|After four weeks, one gets into the rhythm and feeling of a place.The sights, sounds, smells and character of this city seep into my pores, the soft light and continual warmth of the sun bathes everything. We wake up in our hostel to the sounds of the two Mexican girls scrubbing the pavement in the large courtyard that is filled with plants, trees, parrots and singing wildbirds. There is the sound of voices from the common dining table, today we are joined by a yong archeologist who reminds me of my niece and yesterday a couple from Marblehead, Mass who we go to the ruins at Monte Alban with. How did such an ancient people carve the top off of a mountain and build magnificent dwellings and poyramids, create the first written language in the continent and use astronomy to guide their lives and plant their crops?
After a lovely $4 three course dinner and a siesta, I am off through the local park at 7 for a kundalini yoga class in Spanish taught by a young artist. Perfecto. The night air is warm, the windows are open and I walk back through the well lit streets thinking of the wonderful food, sweet people and amazing art and music. I love this place that is filled with color and sound, ballons and ice cream and fresh juice on every corner. The city is clean, but it is in a large valley surrounded by mountains and thereis no burn ban so the smog some days is hard on my lungs. Art and culture are strong here with many indigenous groups contributing.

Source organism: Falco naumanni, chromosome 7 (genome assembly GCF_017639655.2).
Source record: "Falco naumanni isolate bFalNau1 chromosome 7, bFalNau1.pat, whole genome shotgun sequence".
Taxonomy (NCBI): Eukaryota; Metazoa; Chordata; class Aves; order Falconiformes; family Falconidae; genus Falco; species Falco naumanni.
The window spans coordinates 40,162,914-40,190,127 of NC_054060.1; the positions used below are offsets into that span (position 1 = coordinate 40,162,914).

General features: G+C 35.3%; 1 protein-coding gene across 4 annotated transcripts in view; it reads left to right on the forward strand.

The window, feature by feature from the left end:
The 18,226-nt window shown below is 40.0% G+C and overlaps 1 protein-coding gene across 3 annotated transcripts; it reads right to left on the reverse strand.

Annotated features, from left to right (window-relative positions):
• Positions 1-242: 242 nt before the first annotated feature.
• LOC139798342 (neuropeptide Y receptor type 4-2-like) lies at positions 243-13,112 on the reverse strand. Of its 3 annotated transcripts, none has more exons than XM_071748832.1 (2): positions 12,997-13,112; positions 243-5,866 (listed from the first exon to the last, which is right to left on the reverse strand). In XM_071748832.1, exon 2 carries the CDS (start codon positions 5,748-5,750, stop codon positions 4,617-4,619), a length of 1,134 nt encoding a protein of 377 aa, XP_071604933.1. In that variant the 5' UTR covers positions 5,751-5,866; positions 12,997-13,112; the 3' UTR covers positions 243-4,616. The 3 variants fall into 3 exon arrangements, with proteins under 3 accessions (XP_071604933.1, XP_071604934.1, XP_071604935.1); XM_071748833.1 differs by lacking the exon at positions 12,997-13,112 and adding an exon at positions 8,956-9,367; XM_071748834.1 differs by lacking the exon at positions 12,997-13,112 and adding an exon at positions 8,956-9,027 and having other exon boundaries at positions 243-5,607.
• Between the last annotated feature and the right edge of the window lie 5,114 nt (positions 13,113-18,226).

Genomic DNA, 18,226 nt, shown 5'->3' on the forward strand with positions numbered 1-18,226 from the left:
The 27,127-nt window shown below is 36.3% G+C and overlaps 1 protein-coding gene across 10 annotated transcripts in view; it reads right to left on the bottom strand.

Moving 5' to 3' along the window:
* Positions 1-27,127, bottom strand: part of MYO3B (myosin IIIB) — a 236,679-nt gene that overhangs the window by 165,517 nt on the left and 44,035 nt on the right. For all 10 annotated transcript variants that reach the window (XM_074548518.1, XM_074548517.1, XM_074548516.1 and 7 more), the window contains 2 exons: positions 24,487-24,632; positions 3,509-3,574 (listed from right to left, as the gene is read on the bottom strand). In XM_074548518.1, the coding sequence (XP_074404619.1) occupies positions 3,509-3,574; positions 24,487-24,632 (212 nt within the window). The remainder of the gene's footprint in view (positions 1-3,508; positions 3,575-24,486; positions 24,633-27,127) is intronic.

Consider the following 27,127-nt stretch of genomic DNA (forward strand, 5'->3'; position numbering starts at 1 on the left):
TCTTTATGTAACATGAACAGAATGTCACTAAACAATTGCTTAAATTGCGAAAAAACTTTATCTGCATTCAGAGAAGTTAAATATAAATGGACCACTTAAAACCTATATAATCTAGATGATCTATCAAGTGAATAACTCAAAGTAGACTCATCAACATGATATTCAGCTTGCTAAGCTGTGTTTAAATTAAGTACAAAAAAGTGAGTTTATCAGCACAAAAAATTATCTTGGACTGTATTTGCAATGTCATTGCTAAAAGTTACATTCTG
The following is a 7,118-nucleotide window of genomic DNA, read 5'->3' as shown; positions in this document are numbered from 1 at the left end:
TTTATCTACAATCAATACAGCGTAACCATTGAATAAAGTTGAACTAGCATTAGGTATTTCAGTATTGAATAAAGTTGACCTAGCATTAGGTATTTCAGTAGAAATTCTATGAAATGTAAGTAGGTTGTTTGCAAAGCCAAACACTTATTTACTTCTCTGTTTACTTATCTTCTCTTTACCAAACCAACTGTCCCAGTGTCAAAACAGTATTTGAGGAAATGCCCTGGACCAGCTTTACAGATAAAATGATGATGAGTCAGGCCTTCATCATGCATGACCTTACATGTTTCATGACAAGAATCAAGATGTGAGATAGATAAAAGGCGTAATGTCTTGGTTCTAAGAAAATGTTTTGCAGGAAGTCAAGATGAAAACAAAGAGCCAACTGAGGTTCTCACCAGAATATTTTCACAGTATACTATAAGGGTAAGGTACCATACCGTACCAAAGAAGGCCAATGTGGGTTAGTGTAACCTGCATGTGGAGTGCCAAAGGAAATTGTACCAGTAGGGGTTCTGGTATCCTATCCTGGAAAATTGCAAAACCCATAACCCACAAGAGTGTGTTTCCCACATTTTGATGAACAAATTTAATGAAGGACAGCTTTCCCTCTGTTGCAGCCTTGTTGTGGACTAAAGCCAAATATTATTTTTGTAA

My three weeks of Spanish classes are over and now I am free to visit the museums, shops and colorful markets where they sell everything, including live turkeys for dinner. I took a cooking class with a friend from school in a nearby village. Her kitchen was outside, dirt floor, wood oven and completely charming and clean. When we went to the market it was full of Zapotec women in their aprons and shawls and lovely black headed braids, none of them over five feet tall.